What, When, and Why.
An indexed annuity, similar to any other annuity, is a contract between owner (the investor) and issuer (the insurance company). The difference between an indexed annuity and other types is in the underlying investments; indexed annuities allow you to choose a specific index (such as the S&P 500, the Russell 1000, etc) to mirror.
Why Buy An Indexed Annuity?
The benefit of an indexed annuity is that investors can be a part of the “ups” of the market, with a guarantee that their initial investment will not drop below a certain floor. Indexed annuities allow investors to participate with the specified index to a certain level—the participation rate—ie, they will go up that percentage of what the index goes up. An example: the S&P rises by 10% in a year. The participation rate of your indexed annuity is 70%. Your accumulated value would thus go up 7%. Accumulated gains in an indexed annuity, like any other annuity, are tax-deferred until withdrawal. And if the index goes down by 10%–most indexed annuities allow for a floor that your investment will not go below. Of course, this benefit comes at a cost—fees for the guarantees that are higher than investing in the equities of the index, themselves.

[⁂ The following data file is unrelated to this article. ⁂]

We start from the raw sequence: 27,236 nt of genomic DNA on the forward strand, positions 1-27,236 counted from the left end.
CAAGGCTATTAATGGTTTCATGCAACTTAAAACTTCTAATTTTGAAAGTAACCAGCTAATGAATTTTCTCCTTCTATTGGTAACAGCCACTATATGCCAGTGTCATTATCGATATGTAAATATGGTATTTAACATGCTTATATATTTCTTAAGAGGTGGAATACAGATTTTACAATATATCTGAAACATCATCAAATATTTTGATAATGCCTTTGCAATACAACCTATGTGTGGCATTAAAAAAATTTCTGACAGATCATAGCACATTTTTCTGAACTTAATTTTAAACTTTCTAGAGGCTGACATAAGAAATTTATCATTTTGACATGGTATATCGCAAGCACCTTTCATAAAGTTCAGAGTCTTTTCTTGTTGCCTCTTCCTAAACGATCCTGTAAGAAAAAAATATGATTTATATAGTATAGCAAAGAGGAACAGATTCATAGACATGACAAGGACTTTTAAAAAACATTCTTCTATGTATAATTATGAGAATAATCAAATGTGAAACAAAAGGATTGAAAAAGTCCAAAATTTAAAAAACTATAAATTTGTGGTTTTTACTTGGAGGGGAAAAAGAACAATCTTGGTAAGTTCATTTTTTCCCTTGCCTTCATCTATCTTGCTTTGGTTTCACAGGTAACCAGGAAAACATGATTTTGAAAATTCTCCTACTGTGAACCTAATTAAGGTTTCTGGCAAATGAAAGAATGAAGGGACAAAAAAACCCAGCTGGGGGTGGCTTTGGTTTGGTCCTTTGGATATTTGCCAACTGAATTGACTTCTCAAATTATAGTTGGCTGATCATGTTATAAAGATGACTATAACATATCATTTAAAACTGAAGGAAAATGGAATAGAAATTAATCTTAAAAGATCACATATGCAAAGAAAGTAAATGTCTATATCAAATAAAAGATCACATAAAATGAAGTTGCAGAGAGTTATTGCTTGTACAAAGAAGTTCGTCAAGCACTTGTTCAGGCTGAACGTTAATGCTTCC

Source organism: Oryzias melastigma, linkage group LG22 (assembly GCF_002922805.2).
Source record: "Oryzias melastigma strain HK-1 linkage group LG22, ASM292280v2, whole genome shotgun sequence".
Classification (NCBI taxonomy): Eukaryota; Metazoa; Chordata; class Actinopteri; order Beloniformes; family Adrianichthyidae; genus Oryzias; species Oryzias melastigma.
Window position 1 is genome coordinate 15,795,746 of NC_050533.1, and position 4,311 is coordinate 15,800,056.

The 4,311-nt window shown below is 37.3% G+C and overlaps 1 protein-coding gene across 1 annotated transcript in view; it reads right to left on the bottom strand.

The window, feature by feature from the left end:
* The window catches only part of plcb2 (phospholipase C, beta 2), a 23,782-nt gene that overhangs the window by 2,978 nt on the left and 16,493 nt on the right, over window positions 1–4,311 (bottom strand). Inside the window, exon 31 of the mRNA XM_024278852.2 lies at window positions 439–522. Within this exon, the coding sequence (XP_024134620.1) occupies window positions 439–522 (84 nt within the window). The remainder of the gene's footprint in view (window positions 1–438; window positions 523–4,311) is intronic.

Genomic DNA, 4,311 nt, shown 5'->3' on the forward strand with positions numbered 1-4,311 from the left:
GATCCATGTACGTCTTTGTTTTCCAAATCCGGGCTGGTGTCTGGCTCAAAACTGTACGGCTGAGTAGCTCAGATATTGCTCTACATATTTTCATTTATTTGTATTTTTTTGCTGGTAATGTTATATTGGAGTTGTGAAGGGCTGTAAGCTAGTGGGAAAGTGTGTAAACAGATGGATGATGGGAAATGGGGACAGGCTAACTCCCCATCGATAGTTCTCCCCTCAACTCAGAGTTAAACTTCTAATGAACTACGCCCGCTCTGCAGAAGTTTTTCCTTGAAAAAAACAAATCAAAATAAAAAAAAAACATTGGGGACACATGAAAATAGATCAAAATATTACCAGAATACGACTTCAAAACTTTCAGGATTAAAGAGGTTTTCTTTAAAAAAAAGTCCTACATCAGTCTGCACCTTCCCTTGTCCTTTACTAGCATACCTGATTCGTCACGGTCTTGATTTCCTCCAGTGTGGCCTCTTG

Who Would Buy An Indexed Annuity?
Like other annuities, indexed annuities are complicated (based around the various guarantees, withdrawal provisions, spreads) and you should discuss their purchase with your financial advisor. Learn what options are out there, and be clear about what index you’d like to track and why. But indexed annuities can be a good long-term investment, for retirement—and are becoming more popular because of their close correlation and easy trackability to the major indexes.
Ask for a prospectus for any annuity you are considering, and be sure you understand the costs and penalties.